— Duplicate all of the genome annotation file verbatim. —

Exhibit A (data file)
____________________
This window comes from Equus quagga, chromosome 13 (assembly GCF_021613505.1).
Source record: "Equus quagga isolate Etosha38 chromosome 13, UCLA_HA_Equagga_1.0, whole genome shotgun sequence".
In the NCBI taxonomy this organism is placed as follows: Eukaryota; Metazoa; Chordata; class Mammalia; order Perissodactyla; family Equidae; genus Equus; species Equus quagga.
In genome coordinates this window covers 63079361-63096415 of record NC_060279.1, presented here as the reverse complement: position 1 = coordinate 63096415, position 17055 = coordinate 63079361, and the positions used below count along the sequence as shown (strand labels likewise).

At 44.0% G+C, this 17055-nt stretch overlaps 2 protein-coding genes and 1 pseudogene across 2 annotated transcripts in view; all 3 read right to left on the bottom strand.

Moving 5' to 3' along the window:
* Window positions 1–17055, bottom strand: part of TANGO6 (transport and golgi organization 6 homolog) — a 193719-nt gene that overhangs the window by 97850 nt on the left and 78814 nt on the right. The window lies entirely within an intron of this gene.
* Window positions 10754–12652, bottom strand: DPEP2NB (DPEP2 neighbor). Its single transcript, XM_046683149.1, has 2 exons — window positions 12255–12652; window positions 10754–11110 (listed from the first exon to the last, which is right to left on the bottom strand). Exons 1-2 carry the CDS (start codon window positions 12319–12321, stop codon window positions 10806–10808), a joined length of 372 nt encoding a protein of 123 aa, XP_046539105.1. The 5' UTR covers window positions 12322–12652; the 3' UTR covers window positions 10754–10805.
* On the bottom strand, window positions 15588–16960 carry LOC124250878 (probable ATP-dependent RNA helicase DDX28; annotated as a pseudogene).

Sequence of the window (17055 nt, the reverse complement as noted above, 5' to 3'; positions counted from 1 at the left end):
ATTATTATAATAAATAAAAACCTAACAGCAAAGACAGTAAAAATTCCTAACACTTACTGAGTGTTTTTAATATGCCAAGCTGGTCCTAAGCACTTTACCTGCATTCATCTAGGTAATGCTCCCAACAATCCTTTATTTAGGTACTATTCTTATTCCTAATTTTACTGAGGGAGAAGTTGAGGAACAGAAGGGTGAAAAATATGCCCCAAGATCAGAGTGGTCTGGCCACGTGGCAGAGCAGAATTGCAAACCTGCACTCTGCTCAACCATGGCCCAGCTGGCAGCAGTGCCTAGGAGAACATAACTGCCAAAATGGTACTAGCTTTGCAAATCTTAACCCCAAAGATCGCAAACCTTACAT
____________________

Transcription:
This window comes from Equus quagga, chromosome 13 (assembly GCF_021613505.1).
Source record: "Equus quagga isolate Etosha38 chromosome 13, UCLA_HA_Equagga_1.0, whole genome shotgun sequence".
In the NCBI taxonomy this organism is placed as follows: Eukaryota; Metazoa; Chordata; class Mammalia; order Perissodactyla; family Equidae; genus Equus; species Equus quagga.
In genome coordinates this window covers 63079361-63096415 of record NC_060279.1, presented here as the reverse complement: position 1 = coordinate 63096415, position 17055 = coordinate 63079361, and the positions used below count along the sequence as shown (strand labels likewise).

At 44.0% G+C, this 17055-nt stretch overlaps 2 protein-coding genes and 1 pseudogene across 2 annotated transcripts in view; all 3 read right to left on the bottom strand.

Moving 5' to 3' along the window:
* Window positions 1–17055, bottom strand: part of TANGO6 (transport and golgi organization 6 homolog) — a 193719-nt gene that overhangs the window by 97850 nt on the left and 78814 nt on the right. The window lies entirely within an intron of this gene.
* Window positions 10754–12652, bottom strand: DPEP2NB (DPEP2 neighbor). Its single transcript, XM_046683149.1, has 2 exons — window positions 12255–12652; window positions 10754–11110 (listed from the first exon to the last, which is right to left on the bottom strand). Exons 1-2 carry the CDS (start codon window positions 12319–12321, stop codon window positions 10806–10808), a joined length of 372 nt encoding a protein of 123 aa, XP_046539105.1. The 5' UTR covers window positions 12322–12652; the 3' UTR covers window positions 10754–10805.
* On the bottom strand, window positions 15588–16960 carry LOC124250878 (probable ATP-dependent RNA helicase DDX28; annotated as a pseudogene).

Sequence of the window (17055 nt, the reverse complement as noted above, 5' to 3'; positions counted from 1 at the left end):
ATTATTATAATAAATAAAAACCTAACAGCAAAGACAGTAAAAATTCCTAACACTTACTGAGTGTTTTTAATATGCCAAGCTGGTCCTAAGCACTTTACCTGCATTCATCTAGGTAATGCTCCCAACAATCCTTTATTTAGGTACTATTCTTATTCCTAATTTTACTGAGGGAGAAGTTGAGGAACAGAAGGGTGAAAAATATGCCCCAAGATCAGAGTGGTCTGGCCACGTGGCAGAGCAGAATTGCAAACCTGCACTCTGCTCAACCATGGCCCAGCTGGCAGCAGTGCCTAGGAGAACATAACTGCCAAAATGGTACTAGCTTTGCAAATCTTAACCCCAAAGATCGCAAACCTTACAT